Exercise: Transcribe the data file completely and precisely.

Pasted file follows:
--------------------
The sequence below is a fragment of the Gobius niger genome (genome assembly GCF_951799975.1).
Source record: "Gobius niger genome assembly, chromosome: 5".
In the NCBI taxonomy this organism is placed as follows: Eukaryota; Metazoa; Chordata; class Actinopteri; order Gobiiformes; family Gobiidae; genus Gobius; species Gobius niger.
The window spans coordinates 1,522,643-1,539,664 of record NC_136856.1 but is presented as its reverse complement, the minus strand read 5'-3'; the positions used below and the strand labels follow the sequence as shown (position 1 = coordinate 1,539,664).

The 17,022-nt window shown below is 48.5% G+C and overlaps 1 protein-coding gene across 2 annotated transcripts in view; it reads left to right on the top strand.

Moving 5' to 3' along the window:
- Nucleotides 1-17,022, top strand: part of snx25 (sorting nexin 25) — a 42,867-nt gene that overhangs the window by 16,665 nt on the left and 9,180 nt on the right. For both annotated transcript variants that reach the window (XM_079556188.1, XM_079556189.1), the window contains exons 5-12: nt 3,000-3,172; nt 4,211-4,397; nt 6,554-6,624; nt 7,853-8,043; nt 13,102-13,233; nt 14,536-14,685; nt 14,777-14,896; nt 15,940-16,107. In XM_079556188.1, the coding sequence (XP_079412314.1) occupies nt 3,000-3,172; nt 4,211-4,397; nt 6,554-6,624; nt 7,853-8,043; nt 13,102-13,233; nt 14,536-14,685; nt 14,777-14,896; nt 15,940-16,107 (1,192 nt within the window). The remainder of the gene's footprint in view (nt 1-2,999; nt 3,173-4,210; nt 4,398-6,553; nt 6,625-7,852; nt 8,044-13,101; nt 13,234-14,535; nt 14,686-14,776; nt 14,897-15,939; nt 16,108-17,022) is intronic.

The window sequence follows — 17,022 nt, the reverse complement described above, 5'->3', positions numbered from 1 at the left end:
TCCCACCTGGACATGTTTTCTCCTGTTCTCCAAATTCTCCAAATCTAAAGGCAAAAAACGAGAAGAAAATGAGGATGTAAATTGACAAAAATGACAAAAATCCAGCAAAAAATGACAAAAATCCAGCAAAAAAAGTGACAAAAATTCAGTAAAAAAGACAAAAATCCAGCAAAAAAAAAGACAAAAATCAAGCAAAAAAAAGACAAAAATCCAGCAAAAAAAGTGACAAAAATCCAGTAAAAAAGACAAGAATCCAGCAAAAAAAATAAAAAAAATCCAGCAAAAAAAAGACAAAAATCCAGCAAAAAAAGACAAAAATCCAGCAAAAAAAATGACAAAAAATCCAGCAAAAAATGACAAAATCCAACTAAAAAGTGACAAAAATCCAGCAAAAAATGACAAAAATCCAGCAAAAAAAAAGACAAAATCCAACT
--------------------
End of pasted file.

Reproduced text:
The sequence below is a fragment of the Gobius niger genome (genome assembly GCF_951799975.1).
Source record: "Gobius niger genome assembly, chromosome: 5".
In the NCBI taxonomy this organism is placed as follows: Eukaryota; Metazoa; Chordata; class Actinopteri; order Gobiiformes; family Gobiidae; genus Gobius; species Gobius niger.
The window spans coordinates 1,522,643-1,539,664 of record NC_136856.1 but is presented as its reverse complement, the minus strand read 5'-3'; the positions used below and the strand labels follow the sequence as shown (position 1 = coordinate 1,539,664).

The 17,022-nt window shown below is 48.5% G+C and overlaps 1 protein-coding gene across 2 annotated transcripts in view; it reads left to right on the top strand.

Moving 5' to 3' along the window:
- Nucleotides 1-17,022, top strand: part of snx25 (sorting nexin 25) — a 42,867-nt gene that overhangs the window by 16,665 nt on the left and 9,180 nt on the right. For both annotated transcript variants that reach the window (XM_079556188.1, XM_079556189.1), the window contains exons 5-12: nt 3,000-3,172; nt 4,211-4,397; nt 6,554-6,624; nt 7,853-8,043; nt 13,102-13,233; nt 14,536-14,685; nt 14,777-14,896; nt 15,940-16,107. In XM_079556188.1, the coding sequence (XP_079412314.1) occupies nt 3,000-3,172; nt 4,211-4,397; nt 6,554-6,624; nt 7,853-8,043; nt 13,102-13,233; nt 14,536-14,685; nt 14,777-14,896; nt 15,940-16,107 (1,192 nt within the window). The remainder of the gene's footprint in view (nt 1-2,999; nt 3,173-4,210; nt 4,398-6,553; nt 6,625-7,852; nt 8,044-13,101; nt 13,234-14,535; nt 14,686-14,776; nt 14,897-15,939; nt 16,108-17,022) is intronic.

The window sequence follows — 17,022 nt, the reverse complement described above, 5'->3', positions numbered from 1 at the left end:
TCCCACCTGGACATGTTTTCTCCTGTTCTCCAAATTCTCCAAATCTAAAGGCAAAAAACGAGAAGAAAATGAGGATGTAAATTGACAAAAATGACAAAAATCCAGCAAAAAATGACAAAAATCCAGCAAAAAAAGTGACAAAAATTCAGTAAAAAAGACAAAAATCCAGCAAAAAAAAAGACAAAAATCAAGCAAAAAAAAGACAAAAATCCAGCAAAAAAAGTGACAAAAATCCAGTAAAAAAGACAAGAATCCAGCAAAAAAAATAAAAAAAATCCAGCAAAAAAAAGACAAAAATCCAGCAAAAAAAGACAAAAATCCAGCAAAAAAAATGACAAAAAATCCAGCAAAAAATGACAAAATCCAACTAAAAAGTGACAAAAATCCAGCAAAAAATGACAAAAATCCAGCAAAAAAAAAGACAAAATCCAACT